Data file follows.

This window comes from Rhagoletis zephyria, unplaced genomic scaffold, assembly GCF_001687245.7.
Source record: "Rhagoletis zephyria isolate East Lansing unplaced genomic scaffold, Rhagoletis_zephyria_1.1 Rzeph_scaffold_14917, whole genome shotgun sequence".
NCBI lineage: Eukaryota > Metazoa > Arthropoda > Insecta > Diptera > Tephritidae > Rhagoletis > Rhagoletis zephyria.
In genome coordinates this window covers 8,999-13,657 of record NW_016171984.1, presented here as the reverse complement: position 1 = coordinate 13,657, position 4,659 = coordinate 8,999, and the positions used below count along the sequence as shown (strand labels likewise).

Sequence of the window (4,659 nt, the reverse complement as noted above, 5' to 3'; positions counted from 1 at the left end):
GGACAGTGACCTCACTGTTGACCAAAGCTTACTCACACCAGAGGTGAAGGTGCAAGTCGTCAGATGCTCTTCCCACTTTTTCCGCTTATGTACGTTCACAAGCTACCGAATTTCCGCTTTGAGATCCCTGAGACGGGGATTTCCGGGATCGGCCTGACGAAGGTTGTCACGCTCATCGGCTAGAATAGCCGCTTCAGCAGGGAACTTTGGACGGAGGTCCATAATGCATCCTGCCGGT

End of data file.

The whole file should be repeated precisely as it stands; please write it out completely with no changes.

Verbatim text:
This window comes from Rhagoletis zephyria, unplaced genomic scaffold, assembly GCF_001687245.7.
Source record: "Rhagoletis zephyria isolate East Lansing unplaced genomic scaffold, Rhagoletis_zephyria_1.1 Rzeph_scaffold_14917, whole genome shotgun sequence".
NCBI lineage: Eukaryota > Metazoa > Arthropoda > Insecta > Diptera > Tephritidae > Rhagoletis > Rhagoletis zephyria.
In genome coordinates this window covers 8,999-13,657 of record NW_016171984.1, presented here as the reverse complement: position 1 = coordinate 13,657, position 4,659 = coordinate 8,999, and the positions used below count along the sequence as shown (strand labels likewise).

Sequence of the window (4,659 nt, the reverse complement as noted above, 5' to 3'; positions counted from 1 at the left end):
GGACAGTGACCTCACTGTTGACCAAAGCTTACTCACACCAGAGGTGAAGGTGCAAGTCGTCAGATGCTCTTCCCACTTTTTCCGCTTATGTACGTTCACAAGCTACCGAATTTCCGCTTTGAGATCCCTGAGACGGGGATTTCCGGGATCGGCCTGACGAAGGTTGTCACGCTCATCGGCTAGAATAGCCGCTTCAGCAGGGAACTTTGGACGGAGGTCCATAATGCATCCTGCCGGT